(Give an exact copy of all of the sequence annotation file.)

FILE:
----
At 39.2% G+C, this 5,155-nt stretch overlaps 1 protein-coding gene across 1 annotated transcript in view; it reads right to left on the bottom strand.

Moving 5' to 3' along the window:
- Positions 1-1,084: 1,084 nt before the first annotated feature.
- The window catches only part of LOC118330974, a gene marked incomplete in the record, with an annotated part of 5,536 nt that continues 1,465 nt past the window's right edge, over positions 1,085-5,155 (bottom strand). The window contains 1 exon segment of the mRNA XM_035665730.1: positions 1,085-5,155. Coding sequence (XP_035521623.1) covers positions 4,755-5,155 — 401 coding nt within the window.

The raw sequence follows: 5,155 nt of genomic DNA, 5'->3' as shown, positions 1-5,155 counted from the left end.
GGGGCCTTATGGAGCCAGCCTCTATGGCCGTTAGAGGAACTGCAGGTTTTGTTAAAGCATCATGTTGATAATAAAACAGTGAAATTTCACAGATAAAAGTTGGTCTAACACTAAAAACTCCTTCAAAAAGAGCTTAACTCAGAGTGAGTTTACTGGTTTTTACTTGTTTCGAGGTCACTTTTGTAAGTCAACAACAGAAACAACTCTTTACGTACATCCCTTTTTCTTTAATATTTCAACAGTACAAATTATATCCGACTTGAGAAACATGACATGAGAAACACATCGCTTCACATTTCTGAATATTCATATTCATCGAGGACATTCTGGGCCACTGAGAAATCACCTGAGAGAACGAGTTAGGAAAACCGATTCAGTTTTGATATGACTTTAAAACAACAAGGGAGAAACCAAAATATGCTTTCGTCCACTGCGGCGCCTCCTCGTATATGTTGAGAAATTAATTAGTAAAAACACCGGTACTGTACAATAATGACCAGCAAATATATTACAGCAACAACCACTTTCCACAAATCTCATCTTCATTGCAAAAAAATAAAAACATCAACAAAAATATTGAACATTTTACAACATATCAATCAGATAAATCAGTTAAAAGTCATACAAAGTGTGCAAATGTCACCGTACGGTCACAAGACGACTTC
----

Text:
At 39.2% G+C, this 5,155-nt stretch overlaps 1 protein-coding gene across 1 annotated transcript in view; it reads right to left on the bottom strand.

Moving 5' to 3' along the window:
- Positions 1-1,084: 1,084 nt before the first annotated feature.
- The window catches only part of LOC118330974, a gene marked incomplete in the record, with an annotated part of 5,536 nt that continues 1,465 nt past the window's right edge, over positions 1,085-5,155 (bottom strand). The window contains 1 exon segment of the mRNA XM_035665730.1: positions 1,085-5,155. Coding sequence (XP_035521623.1) covers positions 4,755-5,155 — 401 coding nt within the window.

The raw sequence follows: 5,155 nt of genomic DNA, 5'->3' as shown, positions 1-5,155 counted from the left end.
GGGGCCTTATGGAGCCAGCCTCTATGGCCGTTAGAGGAACTGCAGGTTTTGTTAAAGCATCATGTTGATAATAAAACAGTGAAATTTCACAGATAAAAGTTGGTCTAACACTAAAAACTCCTTCAAAAAGAGCTTAACTCAGAGTGAGTTTACTGGTTTTTACTTGTTTCGAGGTCACTTTTGTAAGTCAACAACAGAAACAACTCTTTACGTACATCCCTTTTTCTTTAATATTTCAACAGTACAAATTATATCCGACTTGAGAAACATGACATGAGAAACACATCGCTTCACATTTCTGAATATTCATATTCATCGAGGACATTCTGGGCCACTGAGAAATCACCTGAGAGAACGAGTTAGGAAAACCGATTCAGTTTTGATATGACTTTAAAACAACAAGGGAGAAACCAAAATATGCTTTCGTCCACTGCGGCGCCTCCTCGTATATGTTGAGAAATTAATTAGTAAAAACACCGGTACTGTACAATAATGACCAGCAAATATATTACAGCAACAACCACTTTCCACAAATCTCATCTTCATTGCAAAAAAATAAAAACATCAACAAAAATATTGAACATTTTACAACATATCAATCAGATAAATCAGTTAAAAGTCATACAAAGTGTGCAAATGTCACCGTACGGTCACAAGACGACTTC